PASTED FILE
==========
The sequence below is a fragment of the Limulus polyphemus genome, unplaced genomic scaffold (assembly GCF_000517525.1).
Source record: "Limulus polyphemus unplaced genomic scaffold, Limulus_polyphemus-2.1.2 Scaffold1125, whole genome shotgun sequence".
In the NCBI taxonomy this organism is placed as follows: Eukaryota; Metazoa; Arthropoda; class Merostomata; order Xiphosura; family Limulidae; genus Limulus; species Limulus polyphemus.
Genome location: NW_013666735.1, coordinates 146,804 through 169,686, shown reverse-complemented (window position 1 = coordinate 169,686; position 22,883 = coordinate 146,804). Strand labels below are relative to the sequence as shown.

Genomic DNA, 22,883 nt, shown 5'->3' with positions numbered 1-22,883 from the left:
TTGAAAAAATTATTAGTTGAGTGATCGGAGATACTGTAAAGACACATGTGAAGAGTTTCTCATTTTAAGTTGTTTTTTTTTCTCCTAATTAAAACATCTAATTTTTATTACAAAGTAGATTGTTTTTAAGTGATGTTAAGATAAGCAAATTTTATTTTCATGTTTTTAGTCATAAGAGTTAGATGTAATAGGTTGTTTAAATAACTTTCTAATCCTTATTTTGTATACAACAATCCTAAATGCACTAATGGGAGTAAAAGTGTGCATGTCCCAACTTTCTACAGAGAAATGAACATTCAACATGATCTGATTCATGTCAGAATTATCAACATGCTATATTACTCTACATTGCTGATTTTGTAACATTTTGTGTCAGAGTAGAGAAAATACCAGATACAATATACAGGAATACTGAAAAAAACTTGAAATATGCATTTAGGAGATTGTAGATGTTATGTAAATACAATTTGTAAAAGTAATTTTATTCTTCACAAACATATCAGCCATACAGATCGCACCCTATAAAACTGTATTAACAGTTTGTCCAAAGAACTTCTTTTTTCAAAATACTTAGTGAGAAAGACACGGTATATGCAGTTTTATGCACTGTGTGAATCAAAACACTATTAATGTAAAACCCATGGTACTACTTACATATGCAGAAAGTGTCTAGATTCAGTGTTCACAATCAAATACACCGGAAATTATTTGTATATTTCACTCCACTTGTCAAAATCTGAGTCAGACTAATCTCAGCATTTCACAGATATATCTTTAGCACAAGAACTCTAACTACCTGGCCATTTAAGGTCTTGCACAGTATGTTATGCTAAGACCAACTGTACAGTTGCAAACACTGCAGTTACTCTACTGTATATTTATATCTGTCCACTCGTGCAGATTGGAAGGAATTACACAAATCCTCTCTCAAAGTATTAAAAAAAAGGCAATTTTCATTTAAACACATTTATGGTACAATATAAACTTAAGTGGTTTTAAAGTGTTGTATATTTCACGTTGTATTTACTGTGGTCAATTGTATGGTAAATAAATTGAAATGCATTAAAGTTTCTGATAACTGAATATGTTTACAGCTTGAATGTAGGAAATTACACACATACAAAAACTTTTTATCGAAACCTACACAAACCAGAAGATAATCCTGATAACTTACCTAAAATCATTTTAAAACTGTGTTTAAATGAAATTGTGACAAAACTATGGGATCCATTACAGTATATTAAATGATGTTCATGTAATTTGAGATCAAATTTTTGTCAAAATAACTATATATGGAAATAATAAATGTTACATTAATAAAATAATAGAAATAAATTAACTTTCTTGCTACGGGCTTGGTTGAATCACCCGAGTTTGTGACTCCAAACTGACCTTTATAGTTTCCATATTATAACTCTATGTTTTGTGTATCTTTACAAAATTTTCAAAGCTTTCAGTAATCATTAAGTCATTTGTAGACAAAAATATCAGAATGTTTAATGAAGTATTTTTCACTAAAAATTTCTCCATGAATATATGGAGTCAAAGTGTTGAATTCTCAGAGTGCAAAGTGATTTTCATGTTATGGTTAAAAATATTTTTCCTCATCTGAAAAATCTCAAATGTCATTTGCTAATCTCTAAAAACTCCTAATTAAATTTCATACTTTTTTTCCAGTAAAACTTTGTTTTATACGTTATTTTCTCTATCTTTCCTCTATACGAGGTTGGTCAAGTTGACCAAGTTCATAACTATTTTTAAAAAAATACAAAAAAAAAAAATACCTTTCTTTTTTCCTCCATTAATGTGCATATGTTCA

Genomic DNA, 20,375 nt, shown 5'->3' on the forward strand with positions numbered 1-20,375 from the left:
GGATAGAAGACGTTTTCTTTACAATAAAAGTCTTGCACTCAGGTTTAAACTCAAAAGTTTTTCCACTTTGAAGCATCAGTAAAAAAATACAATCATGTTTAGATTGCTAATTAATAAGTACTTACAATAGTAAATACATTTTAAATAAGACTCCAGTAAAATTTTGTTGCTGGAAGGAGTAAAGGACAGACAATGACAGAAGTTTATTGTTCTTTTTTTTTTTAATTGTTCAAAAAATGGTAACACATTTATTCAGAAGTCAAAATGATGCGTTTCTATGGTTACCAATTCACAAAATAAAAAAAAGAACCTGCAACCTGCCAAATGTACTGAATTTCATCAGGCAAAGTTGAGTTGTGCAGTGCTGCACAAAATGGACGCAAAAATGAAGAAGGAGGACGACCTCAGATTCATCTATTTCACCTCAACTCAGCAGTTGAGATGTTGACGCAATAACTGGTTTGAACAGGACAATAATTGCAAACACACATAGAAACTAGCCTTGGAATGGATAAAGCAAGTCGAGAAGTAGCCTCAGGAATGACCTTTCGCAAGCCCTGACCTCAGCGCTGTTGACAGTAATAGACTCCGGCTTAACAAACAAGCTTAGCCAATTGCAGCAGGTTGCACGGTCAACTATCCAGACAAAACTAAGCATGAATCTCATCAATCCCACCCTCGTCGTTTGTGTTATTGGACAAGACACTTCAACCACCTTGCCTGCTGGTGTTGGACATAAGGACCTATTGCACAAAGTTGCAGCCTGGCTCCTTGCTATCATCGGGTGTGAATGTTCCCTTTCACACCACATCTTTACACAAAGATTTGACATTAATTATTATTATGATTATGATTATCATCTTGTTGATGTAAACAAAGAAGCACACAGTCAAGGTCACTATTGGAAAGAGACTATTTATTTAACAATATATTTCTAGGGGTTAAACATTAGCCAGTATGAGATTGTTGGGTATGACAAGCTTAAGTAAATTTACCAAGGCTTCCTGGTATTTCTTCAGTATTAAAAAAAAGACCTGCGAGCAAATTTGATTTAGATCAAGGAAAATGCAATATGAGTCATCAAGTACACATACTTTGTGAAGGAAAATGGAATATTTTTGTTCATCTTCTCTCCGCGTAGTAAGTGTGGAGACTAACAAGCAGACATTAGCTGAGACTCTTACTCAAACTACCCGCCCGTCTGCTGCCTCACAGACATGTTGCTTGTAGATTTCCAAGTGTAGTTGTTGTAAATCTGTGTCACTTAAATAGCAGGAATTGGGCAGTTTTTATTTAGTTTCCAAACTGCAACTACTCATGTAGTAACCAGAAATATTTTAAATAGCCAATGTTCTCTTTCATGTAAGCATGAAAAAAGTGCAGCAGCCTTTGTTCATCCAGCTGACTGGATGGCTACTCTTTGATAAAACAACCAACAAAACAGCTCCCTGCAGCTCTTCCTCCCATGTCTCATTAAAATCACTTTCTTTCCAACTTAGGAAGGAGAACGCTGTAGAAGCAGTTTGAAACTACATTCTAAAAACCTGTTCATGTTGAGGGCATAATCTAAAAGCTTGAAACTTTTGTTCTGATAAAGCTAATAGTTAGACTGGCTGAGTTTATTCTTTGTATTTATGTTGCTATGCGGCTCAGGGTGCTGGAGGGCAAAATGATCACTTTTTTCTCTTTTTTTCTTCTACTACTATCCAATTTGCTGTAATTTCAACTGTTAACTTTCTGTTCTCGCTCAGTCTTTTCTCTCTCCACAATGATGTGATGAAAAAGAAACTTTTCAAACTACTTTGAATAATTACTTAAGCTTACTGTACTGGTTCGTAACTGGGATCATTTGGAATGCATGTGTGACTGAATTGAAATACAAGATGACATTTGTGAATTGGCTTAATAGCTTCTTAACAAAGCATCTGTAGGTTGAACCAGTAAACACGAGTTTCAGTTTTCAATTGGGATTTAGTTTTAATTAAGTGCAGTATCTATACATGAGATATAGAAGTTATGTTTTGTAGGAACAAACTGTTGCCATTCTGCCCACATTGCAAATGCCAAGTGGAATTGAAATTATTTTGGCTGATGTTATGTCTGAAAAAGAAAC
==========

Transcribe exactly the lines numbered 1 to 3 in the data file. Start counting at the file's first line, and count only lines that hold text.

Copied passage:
The sequence below is a fragment of the Limulus polyphemus genome, unplaced genomic scaffold (assembly GCF_000517525.1).
Source record: "Limulus polyphemus unplaced genomic scaffold, Limulus_polyphemus-2.1.2 Scaffold1125, whole genome shotgun sequence".
In the NCBI taxonomy this organism is placed as follows: Eukaryota; Metazoa; Arthropoda; class Merostomata; order Xiphosura; family Limulidae; genus Limulus; species Limulus polyphemus.